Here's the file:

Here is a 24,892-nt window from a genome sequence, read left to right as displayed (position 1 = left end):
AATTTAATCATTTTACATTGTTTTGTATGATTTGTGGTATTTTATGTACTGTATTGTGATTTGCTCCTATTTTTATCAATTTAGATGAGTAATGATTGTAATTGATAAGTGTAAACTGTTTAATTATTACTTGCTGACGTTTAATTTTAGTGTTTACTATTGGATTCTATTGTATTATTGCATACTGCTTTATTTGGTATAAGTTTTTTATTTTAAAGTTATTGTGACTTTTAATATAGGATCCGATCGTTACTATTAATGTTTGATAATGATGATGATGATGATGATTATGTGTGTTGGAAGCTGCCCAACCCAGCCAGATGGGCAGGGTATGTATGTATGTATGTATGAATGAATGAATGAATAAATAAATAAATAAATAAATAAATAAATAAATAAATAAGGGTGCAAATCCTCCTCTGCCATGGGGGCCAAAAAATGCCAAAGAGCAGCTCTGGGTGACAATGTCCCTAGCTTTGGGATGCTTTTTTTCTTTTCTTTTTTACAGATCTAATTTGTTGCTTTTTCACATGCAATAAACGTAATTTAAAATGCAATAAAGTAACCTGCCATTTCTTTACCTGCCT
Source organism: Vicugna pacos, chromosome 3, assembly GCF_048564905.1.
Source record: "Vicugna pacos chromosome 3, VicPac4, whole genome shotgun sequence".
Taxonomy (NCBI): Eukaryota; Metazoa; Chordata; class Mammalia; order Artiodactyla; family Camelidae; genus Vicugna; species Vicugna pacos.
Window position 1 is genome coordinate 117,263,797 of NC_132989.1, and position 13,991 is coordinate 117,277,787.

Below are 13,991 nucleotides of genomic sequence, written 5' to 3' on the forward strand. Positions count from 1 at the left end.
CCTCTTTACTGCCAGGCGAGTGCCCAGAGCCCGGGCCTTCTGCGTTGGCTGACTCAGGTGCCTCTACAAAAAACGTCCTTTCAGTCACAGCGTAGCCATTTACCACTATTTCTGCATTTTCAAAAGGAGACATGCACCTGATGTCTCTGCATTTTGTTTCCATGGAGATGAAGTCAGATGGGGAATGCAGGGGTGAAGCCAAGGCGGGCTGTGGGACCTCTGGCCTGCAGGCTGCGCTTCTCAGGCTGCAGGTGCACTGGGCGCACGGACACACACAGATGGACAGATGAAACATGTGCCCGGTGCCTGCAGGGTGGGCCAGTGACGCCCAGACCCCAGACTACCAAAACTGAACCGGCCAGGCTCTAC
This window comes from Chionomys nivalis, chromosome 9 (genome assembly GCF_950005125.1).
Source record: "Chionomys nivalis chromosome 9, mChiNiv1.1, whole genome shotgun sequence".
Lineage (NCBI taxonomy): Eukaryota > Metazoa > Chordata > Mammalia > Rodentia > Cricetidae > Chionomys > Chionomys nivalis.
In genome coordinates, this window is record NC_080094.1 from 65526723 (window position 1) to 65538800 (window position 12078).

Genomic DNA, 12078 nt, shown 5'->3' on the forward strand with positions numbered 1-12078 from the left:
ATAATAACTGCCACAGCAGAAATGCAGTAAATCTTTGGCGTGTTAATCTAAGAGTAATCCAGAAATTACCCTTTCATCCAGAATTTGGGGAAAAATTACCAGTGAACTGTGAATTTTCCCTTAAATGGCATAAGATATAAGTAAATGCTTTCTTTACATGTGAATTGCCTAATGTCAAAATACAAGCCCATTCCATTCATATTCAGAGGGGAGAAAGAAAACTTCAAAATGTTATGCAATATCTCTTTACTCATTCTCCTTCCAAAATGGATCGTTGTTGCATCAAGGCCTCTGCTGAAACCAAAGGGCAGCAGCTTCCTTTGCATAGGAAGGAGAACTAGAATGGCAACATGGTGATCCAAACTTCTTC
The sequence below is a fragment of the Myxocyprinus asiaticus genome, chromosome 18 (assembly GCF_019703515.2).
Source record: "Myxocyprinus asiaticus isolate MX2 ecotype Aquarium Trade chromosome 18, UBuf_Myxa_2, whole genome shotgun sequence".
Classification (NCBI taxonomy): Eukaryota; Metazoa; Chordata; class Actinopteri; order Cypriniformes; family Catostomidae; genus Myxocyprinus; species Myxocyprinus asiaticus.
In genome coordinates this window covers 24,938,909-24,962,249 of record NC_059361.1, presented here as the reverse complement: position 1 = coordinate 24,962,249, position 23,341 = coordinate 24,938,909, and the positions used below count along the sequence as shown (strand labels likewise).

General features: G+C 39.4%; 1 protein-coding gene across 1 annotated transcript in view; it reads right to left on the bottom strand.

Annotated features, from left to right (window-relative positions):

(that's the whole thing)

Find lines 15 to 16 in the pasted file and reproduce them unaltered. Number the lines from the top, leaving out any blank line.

The sequence below is a fragment of the Myxocyprinus asiaticus genome, chromosome 18 (assembly GCF_019703515.2).
Source record: "Myxocyprinus asiaticus isolate MX2 ecotype Aquarium Trade chromosome 18, UBuf_Myxa_2, whole genome shotgun sequence".